It was a warm Thursday afternoon when Royal Nepal Airlines opened its doors to some eager passengers from the IT city of Bangalore. A pretty lady attired in the traditional chuba stood by the entrance with her palms held together in greeting and a `Namaste’ on her lips; that was my first glimpse of the Himalayan Country, I instantly knew I was going to like the place I was on my way to.
On my first morning in Nepal, I drew the curtains of the window by my bed – and what should I see: there before me was the Kathmandu valley and standing majestically in its midst was the world-famous Boudhnath Stupa. And to make the picture perfect, there was the rising sun in the backdrop. What a splendid beginning to my weeklong visit to Nepal.
We began our tour by taking the blessings of Lord Shiva at the Pashupathinath Temple. This shrine in the pagoda style, situated in the northeastern part of Kathmandu is open to Hindus alone. However, Buddhists are allowed to offer prayers to Lord Pashupathi. Situated beside the sacred Bhagmati River, this temple is also a place for performing last rites.
At the Pashupathinath temple, a devotee is supposed to pay respects to the Apsaras, Ashta Bhairava, Lal Ganesh and a few other deities in the temple complex before presenting himself before Lord Shiva, In the sanctorum sanctorum, is a three-foot high Shivling with four faces. One other specialty of this temple in Nepal, is that it is an Indian priest who does the pooja here. Scriptures say that the temple rites are to be performed by priests from the Indian States of Karnataka, Andhra Pradesh or Maharashtra. However for over 100 years now, the chief priest for Pashupathinath Temple has been from Karnataka.
After the visit to the temple, we moved to the city of Bhatkapur. Bhaktapur is an ancient township that was built during the 15th and 17th centuries. Founded by King Anand Dev, this town was divided into 24 traditional localities in an area of 5 square kilometers and is said to be built in the shape of a conch. This `city of devotees,’ as the name denotes, has four squares as its landmarks: The Dattatreya Square, Darbar Square, Potters’ Square and Taumadhi Tole. Other attractions in this city built in brick are the 5-storeyed Nyatapola Temple, the Golden Gate, the Peacock Window in Pujari Mutt and the palace with 55 windows. The palace was constructed during the reign of King Yakshya Malla in the 15th century AD and remodeled by King Bhupendra Malla in the 17th Century. Bhaktapur is also home to several gompas or Buddhist temples.
Towards evening we went on a winding drive to the enchanting hill station of Nagarkot, 30 Kilometres East of Kathmandu. The meandering roads and changing landscapes made the journey a truly picturesque one, with the scene turning form wheat fields to pine trees and finally when we were in Nagarkot we could see the tips of the conifers in the vegetation-covered hills around us. And in the far distance we spotted and snow-capped mountains. All through the winding road to scenic Nagarkot, we played hide and seek with the sun. When we finally arrived there, the sun had begun to slide behind the white mountains and we sought him again the next morning when he climbed up the mountains that were blanketed in mist.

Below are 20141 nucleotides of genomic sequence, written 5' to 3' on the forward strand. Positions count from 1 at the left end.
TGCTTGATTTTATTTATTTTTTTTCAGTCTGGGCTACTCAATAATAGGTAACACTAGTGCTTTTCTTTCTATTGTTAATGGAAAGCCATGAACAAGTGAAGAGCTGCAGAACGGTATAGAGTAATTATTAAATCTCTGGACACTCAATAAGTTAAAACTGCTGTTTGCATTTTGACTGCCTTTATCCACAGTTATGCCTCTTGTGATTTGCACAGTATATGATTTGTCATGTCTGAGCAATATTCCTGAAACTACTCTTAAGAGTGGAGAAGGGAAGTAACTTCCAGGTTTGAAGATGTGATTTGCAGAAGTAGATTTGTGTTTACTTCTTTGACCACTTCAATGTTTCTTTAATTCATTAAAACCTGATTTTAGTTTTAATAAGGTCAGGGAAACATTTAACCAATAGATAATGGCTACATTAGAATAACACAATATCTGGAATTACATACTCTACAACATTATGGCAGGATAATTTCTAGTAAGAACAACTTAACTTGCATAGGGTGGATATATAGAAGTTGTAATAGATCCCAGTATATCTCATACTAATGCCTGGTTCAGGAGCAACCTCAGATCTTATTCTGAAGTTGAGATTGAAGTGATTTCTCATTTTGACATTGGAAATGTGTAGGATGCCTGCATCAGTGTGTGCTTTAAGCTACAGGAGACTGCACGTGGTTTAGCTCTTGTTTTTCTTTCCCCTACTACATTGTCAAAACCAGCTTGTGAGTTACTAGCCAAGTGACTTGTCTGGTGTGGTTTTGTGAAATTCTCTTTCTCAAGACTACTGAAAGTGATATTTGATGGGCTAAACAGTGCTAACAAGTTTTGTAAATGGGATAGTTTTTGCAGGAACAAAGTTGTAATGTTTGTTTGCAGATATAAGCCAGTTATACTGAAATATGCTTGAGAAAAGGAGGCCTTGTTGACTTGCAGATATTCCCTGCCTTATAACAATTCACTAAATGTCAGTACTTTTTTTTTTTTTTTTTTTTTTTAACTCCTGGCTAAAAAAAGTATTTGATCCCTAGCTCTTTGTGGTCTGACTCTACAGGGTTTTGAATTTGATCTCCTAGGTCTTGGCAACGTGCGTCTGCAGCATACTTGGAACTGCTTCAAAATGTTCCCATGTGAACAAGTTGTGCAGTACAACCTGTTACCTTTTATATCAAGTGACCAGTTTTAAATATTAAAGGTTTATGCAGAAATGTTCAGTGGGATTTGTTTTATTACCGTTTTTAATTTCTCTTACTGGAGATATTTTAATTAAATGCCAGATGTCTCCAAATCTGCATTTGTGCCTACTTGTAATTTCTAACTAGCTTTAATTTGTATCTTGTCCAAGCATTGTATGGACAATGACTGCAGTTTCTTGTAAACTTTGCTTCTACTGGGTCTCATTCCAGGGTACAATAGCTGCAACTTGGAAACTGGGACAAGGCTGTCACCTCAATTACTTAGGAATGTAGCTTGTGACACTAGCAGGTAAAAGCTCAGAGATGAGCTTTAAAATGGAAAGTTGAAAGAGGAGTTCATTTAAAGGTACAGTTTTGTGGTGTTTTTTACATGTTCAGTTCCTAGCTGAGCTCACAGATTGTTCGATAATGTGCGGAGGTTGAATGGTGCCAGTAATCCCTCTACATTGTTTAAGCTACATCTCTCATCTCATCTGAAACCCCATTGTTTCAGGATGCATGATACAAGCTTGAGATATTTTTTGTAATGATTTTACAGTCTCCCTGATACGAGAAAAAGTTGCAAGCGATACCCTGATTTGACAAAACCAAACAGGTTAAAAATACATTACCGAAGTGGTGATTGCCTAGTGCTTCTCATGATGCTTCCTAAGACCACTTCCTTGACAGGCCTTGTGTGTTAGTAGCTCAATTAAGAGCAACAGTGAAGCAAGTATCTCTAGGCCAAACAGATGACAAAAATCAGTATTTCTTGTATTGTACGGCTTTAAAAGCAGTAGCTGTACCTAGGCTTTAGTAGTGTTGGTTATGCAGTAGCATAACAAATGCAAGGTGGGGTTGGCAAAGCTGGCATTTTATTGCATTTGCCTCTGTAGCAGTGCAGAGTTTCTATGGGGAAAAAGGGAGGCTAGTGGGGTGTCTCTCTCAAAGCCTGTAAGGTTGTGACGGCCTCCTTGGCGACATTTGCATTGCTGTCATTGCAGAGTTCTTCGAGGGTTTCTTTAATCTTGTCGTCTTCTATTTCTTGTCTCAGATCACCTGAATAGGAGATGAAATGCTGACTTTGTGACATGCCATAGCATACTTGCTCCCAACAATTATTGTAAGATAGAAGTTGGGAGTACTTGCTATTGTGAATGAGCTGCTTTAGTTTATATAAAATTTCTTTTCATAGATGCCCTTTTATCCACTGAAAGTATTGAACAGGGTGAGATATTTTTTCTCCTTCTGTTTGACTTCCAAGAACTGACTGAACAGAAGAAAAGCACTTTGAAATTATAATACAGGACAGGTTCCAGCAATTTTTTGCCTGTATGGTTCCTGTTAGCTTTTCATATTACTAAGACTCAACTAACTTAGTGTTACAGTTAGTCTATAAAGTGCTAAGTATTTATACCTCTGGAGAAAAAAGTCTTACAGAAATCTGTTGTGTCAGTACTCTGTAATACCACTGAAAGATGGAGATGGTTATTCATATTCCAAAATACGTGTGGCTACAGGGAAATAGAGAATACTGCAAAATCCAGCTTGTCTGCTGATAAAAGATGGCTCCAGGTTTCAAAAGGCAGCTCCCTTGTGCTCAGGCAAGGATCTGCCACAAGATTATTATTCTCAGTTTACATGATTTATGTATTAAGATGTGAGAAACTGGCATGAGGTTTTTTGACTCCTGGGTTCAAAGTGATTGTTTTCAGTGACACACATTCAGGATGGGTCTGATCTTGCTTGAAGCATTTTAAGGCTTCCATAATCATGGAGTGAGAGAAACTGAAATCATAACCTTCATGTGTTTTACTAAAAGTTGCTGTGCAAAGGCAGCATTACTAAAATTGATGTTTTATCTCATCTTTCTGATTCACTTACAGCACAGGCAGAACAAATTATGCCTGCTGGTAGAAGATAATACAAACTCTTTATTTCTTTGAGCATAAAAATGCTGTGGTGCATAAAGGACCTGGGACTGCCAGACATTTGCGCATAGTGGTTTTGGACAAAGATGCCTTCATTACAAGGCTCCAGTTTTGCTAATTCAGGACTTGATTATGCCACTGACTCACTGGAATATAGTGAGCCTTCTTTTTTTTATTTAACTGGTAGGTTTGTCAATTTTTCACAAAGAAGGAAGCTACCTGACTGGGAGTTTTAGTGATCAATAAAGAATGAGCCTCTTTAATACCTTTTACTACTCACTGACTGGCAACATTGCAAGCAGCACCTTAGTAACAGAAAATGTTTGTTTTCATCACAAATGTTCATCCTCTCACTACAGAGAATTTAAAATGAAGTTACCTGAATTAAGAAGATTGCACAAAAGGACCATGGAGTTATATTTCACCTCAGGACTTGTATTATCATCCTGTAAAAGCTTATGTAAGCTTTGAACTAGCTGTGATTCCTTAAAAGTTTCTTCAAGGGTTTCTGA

After a drive back to the capital, we boarded Yeti Airlines, which transported us to Pokhara. There we checked into the Fishtail Lodge which gets its name from Machhapuchchre, the fishtail shaped peaks that are visible from there.
That afternoon we visited the Mountain Museum, which rendered many a lesson about mountain folk, their occupations and lifestyles, about mountains, peaks, mountaineers and the gear they used on their expeditions.
The next day Cosmic Air flew us through the mighty Himalayas to breathtaking Jomsom. Originally known as Dzongsam, Jomsom lies in the valley of Kali Gandhak and is at a height of 2800 metres above sea level. On touchdown at Jomsom, we were transferred to Jomsom Mountain Resort by the JMR Express Service, which is a tractor with seats on its trailer; just the vehicle needed for an uphill drive through the rugged road.
What did we do in Jomsom? We did a trek to Marpha village, a few kilometers away from the little town of Jomsom. The walk through the mountain roads, I learnt, is a must-experience and a pair of goggles, a must-have on the mountain trek in order to save your eyes from the violent and dusty winds that blew there, The walk was an eventful one punctuated with encounters with mountain goats, beasts of burden, and also local folk in Indian files, heads loaded with goods to be taken to Jomsom, And I must say that the best part of the hike was that we could see snow-capped mountains as far as our eyes could travel.
We walked for over three hours and arrived at the isolated Marpha village. One cannot enter the hamlet without peeping into the little Tibetan shop at the entrance. The owner of the shop, a Tibetan woman, cheerful and friendly, is ever ready to suggest what you could take back for family and friends and for yourself. If you pointed to a silver chain and asked how much it cost, she would simply say “Only 350- 400 ya,” with the sweetest smile and who would want to bargain with the good old lady?